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Sorrel’s Side Quests: ‘Final Fantasy VII Rebirth’ can’t please everyone (and it shouldn’t try to)

Last week, I wrote about Final Fantasy VII: Ever Crisis. I felt that its status as a lazily designed cash grab tarnished its legendary namesake by association. I still feel that way, for the record – since writing that column, I’ve barely touched Ever Crisis. However, it did remind me of just how much I love Final Fantasy VII itself. So, for the last week, I have fully immersed myself in the world of Final Fantasy VII. I’ve been reading the books, playing the spinoffs and above all else, tracking the production of next year’s Final Fantasy VII Rebirth. It’s the second part in the ambitious “Final Fantasy VII Remake” trilogy, which started with 2020's aptly titled Final Fantasy VII Remake.

I’m about as excited for Rebirth as I’ve ever been for a video game, but watching the extensive gameplay previews, developer interviews and general coverage of the game coming out of Tokyo Game Show this past weekend, I’ve been struck by one thought: this game is going to make a lot of people very angry, but not because it looks bad. In fact, it looks set to elevate Remake’s already phenomenal combat to new heights, and everything I’ve seen about its traversal, its world design and its seemingly infinite supply of minigames has left me thoroughly pumped. No, Final Fantasy VII Rebirth is almost certain to be extremely divisive because it can only be one game.

The words “Final Fantasy VII” mean a lot of different things to a lot of different people. For many, they refer to a very influential PlayStation game from the ‘90s. For others, they refer to a multimedia franchise regarded with the same breathless reverence as something like “Star Wars.” For others, “Final Fantasy VII” only exists as a hypothetical framework for the “Remake” trilogy to build off of. It’s not like any of these camps are especially chilled out either. The people who view Final Fantasy VII’s spinoffs as essential are loudly defensive of that position, and the people who consider everything after the original game to be meaningless fan service fluff are just as fierce.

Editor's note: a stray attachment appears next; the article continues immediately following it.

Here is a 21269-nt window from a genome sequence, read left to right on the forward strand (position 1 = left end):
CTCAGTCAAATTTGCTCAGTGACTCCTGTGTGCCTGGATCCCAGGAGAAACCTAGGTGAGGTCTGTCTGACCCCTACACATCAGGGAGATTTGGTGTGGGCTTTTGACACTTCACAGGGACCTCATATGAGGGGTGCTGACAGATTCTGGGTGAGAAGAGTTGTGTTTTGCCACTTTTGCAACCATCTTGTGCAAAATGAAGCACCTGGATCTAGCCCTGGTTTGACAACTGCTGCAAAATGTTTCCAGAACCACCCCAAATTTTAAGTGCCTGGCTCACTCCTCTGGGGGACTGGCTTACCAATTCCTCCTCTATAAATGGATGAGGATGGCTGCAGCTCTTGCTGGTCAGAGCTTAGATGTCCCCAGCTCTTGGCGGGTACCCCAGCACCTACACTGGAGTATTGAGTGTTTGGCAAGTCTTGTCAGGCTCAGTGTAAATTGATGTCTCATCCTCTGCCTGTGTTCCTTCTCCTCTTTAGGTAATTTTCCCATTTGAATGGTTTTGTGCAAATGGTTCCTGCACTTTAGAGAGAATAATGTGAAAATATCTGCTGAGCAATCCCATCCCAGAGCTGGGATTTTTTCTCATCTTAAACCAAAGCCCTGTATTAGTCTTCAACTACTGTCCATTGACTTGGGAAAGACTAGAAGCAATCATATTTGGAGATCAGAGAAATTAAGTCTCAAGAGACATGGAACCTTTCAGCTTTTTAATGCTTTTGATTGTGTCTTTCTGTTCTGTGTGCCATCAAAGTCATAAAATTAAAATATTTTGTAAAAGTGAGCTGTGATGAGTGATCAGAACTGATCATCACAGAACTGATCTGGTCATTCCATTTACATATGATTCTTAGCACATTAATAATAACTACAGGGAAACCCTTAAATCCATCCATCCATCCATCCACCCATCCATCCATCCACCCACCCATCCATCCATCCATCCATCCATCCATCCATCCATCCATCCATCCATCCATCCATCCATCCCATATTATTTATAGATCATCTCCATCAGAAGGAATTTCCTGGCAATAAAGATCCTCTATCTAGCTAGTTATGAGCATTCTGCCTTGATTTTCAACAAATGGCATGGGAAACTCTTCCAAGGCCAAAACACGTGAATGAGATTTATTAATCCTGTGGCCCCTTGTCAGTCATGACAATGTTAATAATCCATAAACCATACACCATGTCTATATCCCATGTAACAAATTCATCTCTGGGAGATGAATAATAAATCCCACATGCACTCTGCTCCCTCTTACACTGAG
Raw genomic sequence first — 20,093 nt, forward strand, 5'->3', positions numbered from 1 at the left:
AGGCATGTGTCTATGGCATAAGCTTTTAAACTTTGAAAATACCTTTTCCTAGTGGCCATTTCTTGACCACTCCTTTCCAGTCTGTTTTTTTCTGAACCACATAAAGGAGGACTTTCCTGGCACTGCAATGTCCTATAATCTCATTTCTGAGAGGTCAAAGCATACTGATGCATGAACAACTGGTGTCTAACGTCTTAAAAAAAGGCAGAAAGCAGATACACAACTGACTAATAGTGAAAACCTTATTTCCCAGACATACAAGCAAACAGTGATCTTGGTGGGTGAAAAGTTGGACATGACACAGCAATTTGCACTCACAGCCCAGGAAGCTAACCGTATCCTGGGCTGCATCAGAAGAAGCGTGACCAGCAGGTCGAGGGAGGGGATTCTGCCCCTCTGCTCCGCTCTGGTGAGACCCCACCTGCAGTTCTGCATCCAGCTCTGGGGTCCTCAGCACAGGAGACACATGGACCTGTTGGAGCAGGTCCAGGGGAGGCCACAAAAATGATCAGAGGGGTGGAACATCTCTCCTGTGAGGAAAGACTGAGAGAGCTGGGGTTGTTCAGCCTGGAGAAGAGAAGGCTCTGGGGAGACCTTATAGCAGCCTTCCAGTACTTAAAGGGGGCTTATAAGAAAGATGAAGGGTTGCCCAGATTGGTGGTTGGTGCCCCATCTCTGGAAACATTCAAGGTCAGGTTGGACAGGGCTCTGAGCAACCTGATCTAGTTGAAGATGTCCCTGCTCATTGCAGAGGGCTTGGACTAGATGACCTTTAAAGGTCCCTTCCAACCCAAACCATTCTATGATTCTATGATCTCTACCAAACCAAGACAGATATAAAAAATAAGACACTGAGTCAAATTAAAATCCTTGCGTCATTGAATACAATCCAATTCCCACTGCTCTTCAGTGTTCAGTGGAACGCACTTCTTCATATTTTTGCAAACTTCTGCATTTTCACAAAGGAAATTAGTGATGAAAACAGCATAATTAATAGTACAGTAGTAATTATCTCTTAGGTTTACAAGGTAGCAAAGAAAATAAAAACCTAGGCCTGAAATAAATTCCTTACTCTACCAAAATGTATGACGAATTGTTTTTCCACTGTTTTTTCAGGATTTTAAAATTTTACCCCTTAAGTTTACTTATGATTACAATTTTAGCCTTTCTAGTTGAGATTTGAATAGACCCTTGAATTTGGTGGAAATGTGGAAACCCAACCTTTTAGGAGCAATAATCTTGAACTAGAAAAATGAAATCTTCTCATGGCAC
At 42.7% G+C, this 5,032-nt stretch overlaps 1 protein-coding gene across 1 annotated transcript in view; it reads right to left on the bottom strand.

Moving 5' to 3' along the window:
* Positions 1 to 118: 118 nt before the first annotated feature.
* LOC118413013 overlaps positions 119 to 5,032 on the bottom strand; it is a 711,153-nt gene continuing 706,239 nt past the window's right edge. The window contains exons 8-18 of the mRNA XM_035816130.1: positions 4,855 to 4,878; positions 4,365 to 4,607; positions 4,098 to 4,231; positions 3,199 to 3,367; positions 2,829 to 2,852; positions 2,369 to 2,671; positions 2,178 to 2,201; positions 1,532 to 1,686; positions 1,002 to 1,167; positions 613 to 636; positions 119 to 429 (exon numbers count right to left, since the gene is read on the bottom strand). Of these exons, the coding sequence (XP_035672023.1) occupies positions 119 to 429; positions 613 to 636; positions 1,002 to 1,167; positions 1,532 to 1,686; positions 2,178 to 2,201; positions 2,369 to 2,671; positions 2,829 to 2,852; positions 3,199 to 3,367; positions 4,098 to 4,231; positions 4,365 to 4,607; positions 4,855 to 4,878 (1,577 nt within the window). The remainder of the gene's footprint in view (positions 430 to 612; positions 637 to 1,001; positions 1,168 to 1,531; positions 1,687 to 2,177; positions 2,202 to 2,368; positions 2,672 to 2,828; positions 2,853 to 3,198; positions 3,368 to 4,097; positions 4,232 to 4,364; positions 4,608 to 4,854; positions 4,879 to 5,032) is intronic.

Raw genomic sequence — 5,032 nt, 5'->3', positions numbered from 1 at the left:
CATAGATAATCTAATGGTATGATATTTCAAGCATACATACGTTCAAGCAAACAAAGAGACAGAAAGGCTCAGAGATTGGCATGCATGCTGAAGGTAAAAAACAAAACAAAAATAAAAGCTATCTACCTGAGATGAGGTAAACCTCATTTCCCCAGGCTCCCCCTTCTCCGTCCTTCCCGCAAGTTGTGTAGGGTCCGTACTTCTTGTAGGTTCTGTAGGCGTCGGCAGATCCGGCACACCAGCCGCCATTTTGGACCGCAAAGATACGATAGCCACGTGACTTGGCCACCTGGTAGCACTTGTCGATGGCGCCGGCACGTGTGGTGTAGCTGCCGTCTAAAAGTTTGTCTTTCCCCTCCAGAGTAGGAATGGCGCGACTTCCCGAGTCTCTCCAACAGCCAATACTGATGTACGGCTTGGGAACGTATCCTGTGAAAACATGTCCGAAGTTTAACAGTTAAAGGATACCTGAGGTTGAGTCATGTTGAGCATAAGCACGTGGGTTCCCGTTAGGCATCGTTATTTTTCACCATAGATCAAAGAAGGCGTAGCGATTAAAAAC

Final Fantasy VII Remake successfully dodged this problem by being somewhat conservative in the ways it handled the expanded universe. While they weren’t entirely discarded, the spinoffs, prequels, sequels, tie-in novels and the one terrible movie were referenced fairly fleetingly. There’s just enough there to satiate the hardcore fans without alienating newcomers and nostalgics … up until the very end. The climax of Remake ties heavily into Crisis Core: Final Fantasy VII, the PSP prequel to the original FFVII. Additionally, the DLC released for the game directly references the plot of Dirge of Cerberus: Final Fantasy VII, the PS2 sequel. These aren’t throwaway references, either – they’re pivotal plot beats. If Rebirth is meant to act as a direct follow-up to Remake, it cannot avoid addressing these inclusions.

To me, this is the best-case scenario. If Rebirth sincerely commits to telling a very specific story aimed at a very specific group of people, and if it can become the rare AAA game that doesn’t try to be everything for everyone, I’ll be happy. Final Fantasy VII Rebirth carries the weight of not just the 1997 original, but the legacy the game has spawned, whether that refers to its multimedia follow-ups, its impact on the industry at large or its fiercest fans’ constant arguments. If Rebirth is genuinely planning on reckoning with that 26-year history (in the same way Remake ultimately reckoned with the outsized impact of the original game), it could be something truly special.

But, it’s definitely going to make some people mad.

Sorrel Kerr-Jung is a junior studying virtual reality game development at Ohio University. Please note that the views and opinions of the columnist do not reflect those of The Post. Do you agree? Tell Sorrel by tweeting her at @sorrelquest.

Sorrel Kerr-Jung

Opinion Writer

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